The report’s authors urge that the significant adults in a student’s life can turn things around or decrease the chances that a student will drop out of high school.  They specifically recommend the following actions:

  1. Listen to young people. Take time to understand their struggles and circumstances when figuring out how to respond.
  2. Surround the highest-need young people with extra supports. Early-warning systems can pinpoint problems based on attendance, grades, or behavior.
  3. Encourage leaders from faith-based organizations, schools, and the broader community to help students stay in school.
  4. Use proven and promising, evidence-based approaches to drop-out prevention, such as ones that look at the holistic needs of students. (The report contains a list of examples, such as Youth Opportunity Baltimore and Youth Build Providence.)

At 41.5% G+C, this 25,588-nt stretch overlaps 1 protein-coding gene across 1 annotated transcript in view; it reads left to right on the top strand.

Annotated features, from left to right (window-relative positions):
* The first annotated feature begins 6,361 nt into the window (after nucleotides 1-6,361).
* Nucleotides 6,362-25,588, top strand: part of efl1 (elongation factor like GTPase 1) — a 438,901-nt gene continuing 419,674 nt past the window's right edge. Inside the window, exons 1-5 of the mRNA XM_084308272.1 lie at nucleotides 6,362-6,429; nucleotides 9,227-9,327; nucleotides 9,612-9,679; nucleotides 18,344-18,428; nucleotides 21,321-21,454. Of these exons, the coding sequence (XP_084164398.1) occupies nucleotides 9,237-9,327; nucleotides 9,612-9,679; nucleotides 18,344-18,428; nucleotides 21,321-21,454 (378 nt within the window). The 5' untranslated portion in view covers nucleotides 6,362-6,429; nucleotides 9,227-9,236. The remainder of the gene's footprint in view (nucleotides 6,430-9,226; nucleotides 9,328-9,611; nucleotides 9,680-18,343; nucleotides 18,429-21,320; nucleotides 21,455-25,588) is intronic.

5. Give young people a central role in designing programs and coming up with solutions to staying in school.

Hear from some of these students who left high school in this video from America’s Promise Alliance:

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Casualties of Not Writing by Hand

By Deborah Williams

If your state has adopted the Common Core standards, your kindergarten and first grade child is going to be taught how to print legibly, but after that, no handwriting instruction is required.  Students and teachers are emphasizing the use of electronic tools to take notes, compose, and draw instead of writing by hand, but Maria Konnikova, writer for The New York Times reports that not writing by hand may actually hinder learning.  She writes, “Children not only learn to read more quickly when they first learn to write by hand, but they also remain better able to generate ideas and retain information.  In other words, it’s not just what we write that matters—but how.”